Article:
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  • Danny

Your sexy EVP is why people are leaving!



Something from me to you

I've got something incredible for you! In a second I'll be dropping a link that unlocks not just my game-changing book but also an exclusive online course—absolutely FREE

 

... but wait


There's a twist before you click the link below

Tucked within the message is a secret answer you'll need to snag that access. So, keep your eyes peeled and your mind sharp!

 

 

Today we are going to be talking about EVPs (Employee Value Proposition) what they are, and are not, and why they fail.

 

 

 TL;DR

Companies often promise great workplace culture through their Employee Value Proposition (EVP) but fail to deliver leading to employee dissatisfaction and often the actual reason why new talents leave early.

Key issues include treating EVP as a one-off project, misalignment between EVP and Employee Brand (EB), and lack of teamwork and clear ownership. The focus on superficial branding over meaningful employee experiences underscores the need for a more authentic approach to EVP design, aiming for a workplace that genuinely reflects organisational values and promises.

 

 

 Okay...I lied

 

 

There is no free link and no free access to any course, now before you set fire to your phone, just reflect on how you feel

  

· Angry

· Frustrated

· Let down

· Disappointed


....Thinking of unsubscribing?


 

However, I wouldn't blame you if you did.


I’ve got you excited, promised you something and bam just like that it’s all a lie. Yet many organisations do this every goddamn day with their a fake ass EVP

I have experience in designing EVPs ranging from quad play in tech, Telecoms, financial services, and even a renowned company known for its innovation in home appliances (particularly vacuum cleaners, bladeless fans, air purifiers and a great hair dryer)

These companies often bring me in because they have tried to design the EVP in the past and it has fallen flat.

When I dig into why these have failed, I’ve I identified some problem patterns what stopped their initial approach from working, and ultimately what makes the difference between an awesome EVP that lands vs EVPs that end up collecting digital dust.

But first, let’s get into some terminology breakdown

 

 

Employee Brand (EB): For me, these are the folks that tend to look externally at what the perception is of the organisation, often through social listening be it social media, Glassdoor, Reddit and Internet searches. They look at what and how the org can stand out in a crowded market, often it’s brand identity, tone of voice, it’s ultimately asking how can we entice new talent in various segmentations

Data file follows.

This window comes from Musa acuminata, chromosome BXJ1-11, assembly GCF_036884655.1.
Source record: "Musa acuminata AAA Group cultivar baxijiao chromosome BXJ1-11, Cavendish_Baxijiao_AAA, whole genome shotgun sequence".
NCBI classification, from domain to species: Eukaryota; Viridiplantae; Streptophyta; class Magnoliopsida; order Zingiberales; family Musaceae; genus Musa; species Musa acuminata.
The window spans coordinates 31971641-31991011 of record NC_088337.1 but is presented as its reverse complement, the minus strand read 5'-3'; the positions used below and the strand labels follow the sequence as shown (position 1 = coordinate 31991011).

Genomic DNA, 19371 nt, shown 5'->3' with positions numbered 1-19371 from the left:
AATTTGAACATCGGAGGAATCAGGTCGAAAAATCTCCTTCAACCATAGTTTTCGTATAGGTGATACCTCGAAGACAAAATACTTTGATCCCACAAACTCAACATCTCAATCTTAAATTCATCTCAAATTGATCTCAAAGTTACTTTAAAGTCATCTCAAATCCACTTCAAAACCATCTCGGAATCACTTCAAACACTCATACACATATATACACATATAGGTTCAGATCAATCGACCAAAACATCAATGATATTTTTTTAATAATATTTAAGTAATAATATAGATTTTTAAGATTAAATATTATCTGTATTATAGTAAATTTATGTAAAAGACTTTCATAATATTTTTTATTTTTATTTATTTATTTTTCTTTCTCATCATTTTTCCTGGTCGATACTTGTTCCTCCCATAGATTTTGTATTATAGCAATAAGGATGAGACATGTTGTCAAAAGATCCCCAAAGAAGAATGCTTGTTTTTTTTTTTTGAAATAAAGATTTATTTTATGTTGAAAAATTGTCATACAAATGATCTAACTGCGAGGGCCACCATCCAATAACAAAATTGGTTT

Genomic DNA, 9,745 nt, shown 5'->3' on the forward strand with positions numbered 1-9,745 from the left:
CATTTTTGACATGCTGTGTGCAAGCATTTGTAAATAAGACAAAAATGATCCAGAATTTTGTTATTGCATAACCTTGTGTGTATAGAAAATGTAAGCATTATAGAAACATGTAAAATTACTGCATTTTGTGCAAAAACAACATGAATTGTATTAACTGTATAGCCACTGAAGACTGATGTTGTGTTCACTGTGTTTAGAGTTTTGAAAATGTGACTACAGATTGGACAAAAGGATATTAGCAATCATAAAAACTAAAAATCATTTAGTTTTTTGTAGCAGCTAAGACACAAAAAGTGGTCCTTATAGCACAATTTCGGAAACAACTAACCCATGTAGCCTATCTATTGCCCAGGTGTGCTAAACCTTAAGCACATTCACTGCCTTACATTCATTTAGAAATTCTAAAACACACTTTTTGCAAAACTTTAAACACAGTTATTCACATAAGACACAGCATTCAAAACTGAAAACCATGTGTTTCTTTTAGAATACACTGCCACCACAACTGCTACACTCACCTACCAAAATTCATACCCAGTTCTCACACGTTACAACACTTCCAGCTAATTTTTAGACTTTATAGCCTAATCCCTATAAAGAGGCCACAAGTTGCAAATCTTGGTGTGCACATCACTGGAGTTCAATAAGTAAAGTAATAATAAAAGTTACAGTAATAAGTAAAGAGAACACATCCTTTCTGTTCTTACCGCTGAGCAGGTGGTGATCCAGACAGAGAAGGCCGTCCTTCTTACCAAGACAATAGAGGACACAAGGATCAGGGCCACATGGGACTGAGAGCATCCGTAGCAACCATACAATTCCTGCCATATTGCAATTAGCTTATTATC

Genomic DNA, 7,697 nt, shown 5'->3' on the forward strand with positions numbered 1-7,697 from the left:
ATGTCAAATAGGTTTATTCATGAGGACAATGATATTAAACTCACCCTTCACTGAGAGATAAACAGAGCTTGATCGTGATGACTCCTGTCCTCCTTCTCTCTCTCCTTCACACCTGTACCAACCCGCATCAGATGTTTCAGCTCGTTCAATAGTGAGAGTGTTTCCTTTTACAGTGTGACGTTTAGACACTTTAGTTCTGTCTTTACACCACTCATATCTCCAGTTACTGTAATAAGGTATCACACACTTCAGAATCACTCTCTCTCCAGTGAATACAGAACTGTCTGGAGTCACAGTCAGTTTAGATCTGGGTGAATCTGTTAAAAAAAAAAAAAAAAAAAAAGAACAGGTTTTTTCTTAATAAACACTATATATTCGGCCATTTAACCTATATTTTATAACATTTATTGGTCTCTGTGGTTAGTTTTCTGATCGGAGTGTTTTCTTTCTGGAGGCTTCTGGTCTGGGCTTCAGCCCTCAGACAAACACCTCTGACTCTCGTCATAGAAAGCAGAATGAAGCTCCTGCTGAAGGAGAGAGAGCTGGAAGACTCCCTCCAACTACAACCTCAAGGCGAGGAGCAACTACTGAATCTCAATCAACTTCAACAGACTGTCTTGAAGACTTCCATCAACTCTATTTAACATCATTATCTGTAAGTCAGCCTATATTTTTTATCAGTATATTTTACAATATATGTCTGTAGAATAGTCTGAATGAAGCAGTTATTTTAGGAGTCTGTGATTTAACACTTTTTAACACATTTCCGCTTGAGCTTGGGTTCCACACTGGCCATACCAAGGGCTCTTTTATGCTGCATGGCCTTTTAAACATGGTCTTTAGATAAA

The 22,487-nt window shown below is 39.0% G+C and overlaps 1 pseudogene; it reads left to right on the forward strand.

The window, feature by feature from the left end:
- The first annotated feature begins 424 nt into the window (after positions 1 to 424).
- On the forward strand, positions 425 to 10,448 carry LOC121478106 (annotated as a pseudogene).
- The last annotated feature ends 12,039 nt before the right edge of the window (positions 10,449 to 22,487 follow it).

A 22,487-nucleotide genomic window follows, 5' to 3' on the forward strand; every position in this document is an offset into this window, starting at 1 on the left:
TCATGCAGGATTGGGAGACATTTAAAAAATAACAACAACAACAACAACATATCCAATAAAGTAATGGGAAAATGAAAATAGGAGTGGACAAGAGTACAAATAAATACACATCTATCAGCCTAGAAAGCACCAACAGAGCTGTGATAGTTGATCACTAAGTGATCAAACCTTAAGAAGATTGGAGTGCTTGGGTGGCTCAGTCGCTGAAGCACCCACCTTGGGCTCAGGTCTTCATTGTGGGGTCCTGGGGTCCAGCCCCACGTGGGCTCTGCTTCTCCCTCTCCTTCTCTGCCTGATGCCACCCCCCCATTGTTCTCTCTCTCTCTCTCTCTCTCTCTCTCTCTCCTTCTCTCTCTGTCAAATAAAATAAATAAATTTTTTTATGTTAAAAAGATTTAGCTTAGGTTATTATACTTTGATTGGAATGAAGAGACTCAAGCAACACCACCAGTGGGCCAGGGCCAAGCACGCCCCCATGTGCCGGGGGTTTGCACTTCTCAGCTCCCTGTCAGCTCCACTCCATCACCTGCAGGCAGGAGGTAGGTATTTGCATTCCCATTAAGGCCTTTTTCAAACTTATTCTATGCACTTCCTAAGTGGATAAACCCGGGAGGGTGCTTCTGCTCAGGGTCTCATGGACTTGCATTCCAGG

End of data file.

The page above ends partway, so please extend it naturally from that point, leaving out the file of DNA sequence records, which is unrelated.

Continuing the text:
Employee Value Proposition (EVP): If the Employee Brand is the jab to get talent interested, then the EVP is the one-two combo. The EVP should is be the internal lens of the organisation. They should share an honest view of the org and ultimately answer the what’s in it for me.


 

but this is the goldilocks, usually In most cases these two functions don't actually play nice with each other... in most cases it becomes a turf war and the end result is nothing but a blossoming garden of lies

 

 

How they are often done wrong!


EVP is seen as project not a product:

In the major of EVPs, I’ve designed the first biggest barrier is how the EVP is perceived by the business. Often a design of an EVP happens when a new CPO joins the business, or there has been a public shaming of the organisation, or when the business wakes up to all their talent leaving and looking as to where they are going.

The issue with this is it is a knee jerk reaction in most (not all) cases. This becomes the first challenge, which is partnering with the organisation to enable the removal of blinkers to see that the EVP shouldn't be seen as a project but as an ever evolving people product and one that is in a constant product cycle rather than a typical project cycle. The second order impact of this tends to be that there is no real owner once the project is done, it ultimately becomes a side of desk thing which means it is forgotten about